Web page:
Sunday, January 3, 2010

Publishing & Perishing

I've just started reading Josiah Royce's The Philosophy of Loyalty and love it.

I have a huge number of books I want to read, both fiction and non-fiction and am having a very difficult time deciding which to read.  Reading fiction during the day makes me feel guilty which takes me to the non-fiction.  But then I don't know where to start.  If I had some sort of clear cut research agenda, I suspect that the task would be a bit easier but given my approach of "I'll just keep reading stuff that's interesting to me and an idea worth pursuing in a paper will emerge" the choice of books is not easy.  So, instead of architecture, moral or intellectual development, neuro stuff or even philosophy of education, I've settled on Royce.  I've been wanting to read this book for a while and since nothing else was calling to me, I figured maybe this would give me some good 'soil' in which other ideas could be planted (yes, a dismal metaphor but nothing else is coming to me).

Anyway, so far a very interesting book.  But I am struck by the question of whether any of the books from the early 20th century American Philosophy would ever be published today - and I'm assuming that this material is still quite relevant today.  Given the conversational tone of most American Philosophy (at least that I like) and the interest in addressing everyone, not just professional philosophers, I can't imagine any contemporary philosophical journal accepting this stuff.  I'd love to have someone experiment and see how many journals turn down big name philosophers work because their arguments aren't clear, they haven't addressed the obvious criticiams to their positions, etc.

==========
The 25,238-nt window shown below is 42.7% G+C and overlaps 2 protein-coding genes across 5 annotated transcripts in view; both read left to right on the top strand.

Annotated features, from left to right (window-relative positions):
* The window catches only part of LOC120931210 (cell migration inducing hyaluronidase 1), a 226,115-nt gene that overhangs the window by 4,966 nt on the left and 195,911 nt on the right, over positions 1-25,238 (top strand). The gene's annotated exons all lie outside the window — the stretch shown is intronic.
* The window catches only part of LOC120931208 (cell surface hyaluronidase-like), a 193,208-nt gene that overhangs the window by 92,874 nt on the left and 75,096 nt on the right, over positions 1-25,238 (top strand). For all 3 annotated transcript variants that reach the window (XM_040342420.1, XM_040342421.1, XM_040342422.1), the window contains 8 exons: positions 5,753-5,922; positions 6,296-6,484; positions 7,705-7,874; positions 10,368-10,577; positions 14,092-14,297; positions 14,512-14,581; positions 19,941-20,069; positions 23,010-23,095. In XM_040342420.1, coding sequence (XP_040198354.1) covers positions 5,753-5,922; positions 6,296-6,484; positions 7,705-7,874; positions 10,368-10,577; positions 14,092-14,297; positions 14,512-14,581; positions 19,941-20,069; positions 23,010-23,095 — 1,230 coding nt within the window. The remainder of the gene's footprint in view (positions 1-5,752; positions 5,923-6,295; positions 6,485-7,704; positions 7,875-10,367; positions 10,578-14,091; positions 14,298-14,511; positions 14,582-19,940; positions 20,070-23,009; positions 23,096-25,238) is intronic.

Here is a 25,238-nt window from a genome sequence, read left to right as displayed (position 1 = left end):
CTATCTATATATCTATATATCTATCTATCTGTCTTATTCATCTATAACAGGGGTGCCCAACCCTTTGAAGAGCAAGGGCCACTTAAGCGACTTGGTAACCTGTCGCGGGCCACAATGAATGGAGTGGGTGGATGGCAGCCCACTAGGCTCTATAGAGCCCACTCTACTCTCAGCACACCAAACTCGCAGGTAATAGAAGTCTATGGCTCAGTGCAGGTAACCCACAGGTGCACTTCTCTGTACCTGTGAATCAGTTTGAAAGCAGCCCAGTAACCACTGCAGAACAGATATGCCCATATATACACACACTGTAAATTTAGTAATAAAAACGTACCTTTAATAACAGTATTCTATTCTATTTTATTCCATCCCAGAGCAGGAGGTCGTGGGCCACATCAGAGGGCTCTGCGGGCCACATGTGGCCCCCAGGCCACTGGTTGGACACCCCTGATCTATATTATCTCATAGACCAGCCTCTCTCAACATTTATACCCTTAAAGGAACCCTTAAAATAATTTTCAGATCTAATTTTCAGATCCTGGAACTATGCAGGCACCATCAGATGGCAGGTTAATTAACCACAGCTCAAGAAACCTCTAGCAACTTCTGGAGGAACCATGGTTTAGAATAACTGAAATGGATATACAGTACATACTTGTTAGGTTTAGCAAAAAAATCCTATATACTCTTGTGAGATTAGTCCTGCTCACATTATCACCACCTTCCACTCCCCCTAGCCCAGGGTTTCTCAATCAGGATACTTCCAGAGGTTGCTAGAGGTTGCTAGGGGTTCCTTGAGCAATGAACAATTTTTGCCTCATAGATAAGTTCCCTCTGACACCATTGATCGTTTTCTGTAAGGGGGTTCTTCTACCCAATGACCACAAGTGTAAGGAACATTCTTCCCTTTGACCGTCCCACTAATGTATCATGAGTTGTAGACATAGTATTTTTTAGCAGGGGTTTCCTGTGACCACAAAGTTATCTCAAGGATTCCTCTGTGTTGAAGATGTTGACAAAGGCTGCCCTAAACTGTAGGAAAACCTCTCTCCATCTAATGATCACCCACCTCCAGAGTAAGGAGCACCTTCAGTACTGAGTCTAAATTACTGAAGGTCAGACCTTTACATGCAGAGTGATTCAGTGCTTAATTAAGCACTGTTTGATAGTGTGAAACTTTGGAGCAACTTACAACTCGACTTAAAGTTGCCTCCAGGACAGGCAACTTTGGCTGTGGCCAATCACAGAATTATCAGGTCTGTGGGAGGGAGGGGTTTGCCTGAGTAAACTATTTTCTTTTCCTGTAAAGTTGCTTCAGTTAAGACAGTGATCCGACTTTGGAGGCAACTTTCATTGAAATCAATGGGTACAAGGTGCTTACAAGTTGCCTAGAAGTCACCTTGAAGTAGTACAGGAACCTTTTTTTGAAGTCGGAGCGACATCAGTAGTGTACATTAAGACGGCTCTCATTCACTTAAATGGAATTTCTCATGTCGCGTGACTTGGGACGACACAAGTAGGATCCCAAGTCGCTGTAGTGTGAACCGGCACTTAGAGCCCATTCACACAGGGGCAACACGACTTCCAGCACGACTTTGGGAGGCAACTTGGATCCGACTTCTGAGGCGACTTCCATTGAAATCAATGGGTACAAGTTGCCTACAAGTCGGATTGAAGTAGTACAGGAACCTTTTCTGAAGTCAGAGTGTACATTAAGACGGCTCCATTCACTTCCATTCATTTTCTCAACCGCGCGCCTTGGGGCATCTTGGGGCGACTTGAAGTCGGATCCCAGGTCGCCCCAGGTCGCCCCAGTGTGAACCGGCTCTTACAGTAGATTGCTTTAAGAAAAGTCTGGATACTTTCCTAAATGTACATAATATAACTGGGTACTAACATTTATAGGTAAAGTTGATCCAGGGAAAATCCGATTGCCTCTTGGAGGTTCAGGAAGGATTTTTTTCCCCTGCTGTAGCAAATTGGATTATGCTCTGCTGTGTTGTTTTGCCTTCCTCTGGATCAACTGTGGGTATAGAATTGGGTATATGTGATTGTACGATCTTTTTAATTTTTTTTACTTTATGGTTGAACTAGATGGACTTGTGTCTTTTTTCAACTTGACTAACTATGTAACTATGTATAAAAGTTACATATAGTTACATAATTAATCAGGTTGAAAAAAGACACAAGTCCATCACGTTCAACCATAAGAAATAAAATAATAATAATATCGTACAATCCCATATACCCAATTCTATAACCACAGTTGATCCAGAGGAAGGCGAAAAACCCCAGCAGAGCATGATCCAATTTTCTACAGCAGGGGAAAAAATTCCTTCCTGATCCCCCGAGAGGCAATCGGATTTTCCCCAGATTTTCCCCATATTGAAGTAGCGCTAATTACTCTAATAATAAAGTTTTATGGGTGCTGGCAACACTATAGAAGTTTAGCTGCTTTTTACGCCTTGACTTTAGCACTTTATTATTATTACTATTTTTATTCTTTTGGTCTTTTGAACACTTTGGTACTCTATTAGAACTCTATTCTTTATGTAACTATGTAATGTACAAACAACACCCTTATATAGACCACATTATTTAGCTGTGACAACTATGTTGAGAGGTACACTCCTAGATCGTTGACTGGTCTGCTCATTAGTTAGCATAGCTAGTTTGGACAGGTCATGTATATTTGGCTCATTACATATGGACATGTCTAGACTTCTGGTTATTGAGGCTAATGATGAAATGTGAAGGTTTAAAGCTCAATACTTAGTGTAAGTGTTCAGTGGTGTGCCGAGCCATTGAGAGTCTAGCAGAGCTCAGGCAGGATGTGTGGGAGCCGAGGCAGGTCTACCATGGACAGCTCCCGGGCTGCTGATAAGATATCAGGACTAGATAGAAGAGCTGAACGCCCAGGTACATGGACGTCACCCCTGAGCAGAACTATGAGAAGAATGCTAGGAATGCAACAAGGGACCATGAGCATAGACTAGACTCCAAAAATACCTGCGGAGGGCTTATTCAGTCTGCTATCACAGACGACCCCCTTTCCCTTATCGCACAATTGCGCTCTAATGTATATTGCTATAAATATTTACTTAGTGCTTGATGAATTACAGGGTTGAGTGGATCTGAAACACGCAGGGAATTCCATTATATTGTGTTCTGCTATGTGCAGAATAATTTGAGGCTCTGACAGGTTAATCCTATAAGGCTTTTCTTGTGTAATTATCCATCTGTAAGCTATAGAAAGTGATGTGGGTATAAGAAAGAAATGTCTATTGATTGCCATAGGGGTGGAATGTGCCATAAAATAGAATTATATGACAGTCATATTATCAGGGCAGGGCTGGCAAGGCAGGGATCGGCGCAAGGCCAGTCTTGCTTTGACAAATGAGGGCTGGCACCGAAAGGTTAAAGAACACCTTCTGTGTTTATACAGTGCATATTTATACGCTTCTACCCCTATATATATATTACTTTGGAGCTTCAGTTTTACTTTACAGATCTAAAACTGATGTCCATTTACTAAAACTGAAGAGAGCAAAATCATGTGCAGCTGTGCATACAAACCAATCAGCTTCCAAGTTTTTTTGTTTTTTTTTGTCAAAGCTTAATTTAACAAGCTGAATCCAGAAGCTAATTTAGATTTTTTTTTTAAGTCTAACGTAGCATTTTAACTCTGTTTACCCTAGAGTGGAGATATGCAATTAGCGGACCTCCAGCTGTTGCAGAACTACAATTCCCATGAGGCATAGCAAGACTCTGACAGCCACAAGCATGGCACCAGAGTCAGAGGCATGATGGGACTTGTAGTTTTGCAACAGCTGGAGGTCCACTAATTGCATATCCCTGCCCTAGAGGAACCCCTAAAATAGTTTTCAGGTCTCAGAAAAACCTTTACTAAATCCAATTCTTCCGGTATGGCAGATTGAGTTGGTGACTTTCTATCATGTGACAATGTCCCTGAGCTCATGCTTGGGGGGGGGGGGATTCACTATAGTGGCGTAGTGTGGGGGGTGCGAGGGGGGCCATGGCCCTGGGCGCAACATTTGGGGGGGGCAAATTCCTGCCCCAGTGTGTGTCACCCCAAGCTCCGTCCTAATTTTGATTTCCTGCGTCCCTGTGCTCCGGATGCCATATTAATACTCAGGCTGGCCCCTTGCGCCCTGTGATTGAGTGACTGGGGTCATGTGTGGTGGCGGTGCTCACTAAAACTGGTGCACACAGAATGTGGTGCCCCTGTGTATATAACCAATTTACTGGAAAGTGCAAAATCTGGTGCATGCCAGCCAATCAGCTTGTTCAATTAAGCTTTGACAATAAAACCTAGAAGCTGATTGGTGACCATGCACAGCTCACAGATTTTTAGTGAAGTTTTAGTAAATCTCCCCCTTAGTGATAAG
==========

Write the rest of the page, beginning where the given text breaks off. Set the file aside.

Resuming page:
My suspicion, many of the most influential philosophers of the past would have never published and, thus, never been influential if they were needing to publish today....Oh, and just to make myself crystal clear, I am in no way, shape or form suggesting that anything that I don't get published comes even close to being of the same caliber of what these folks wrote.  I'm perfectly willing to accept that the world will not be much worse off if what I've written never sees the light of day, I'm not willing to say that of the folks I'm thinking of (James, Royce, Kant, Plato, etc,).

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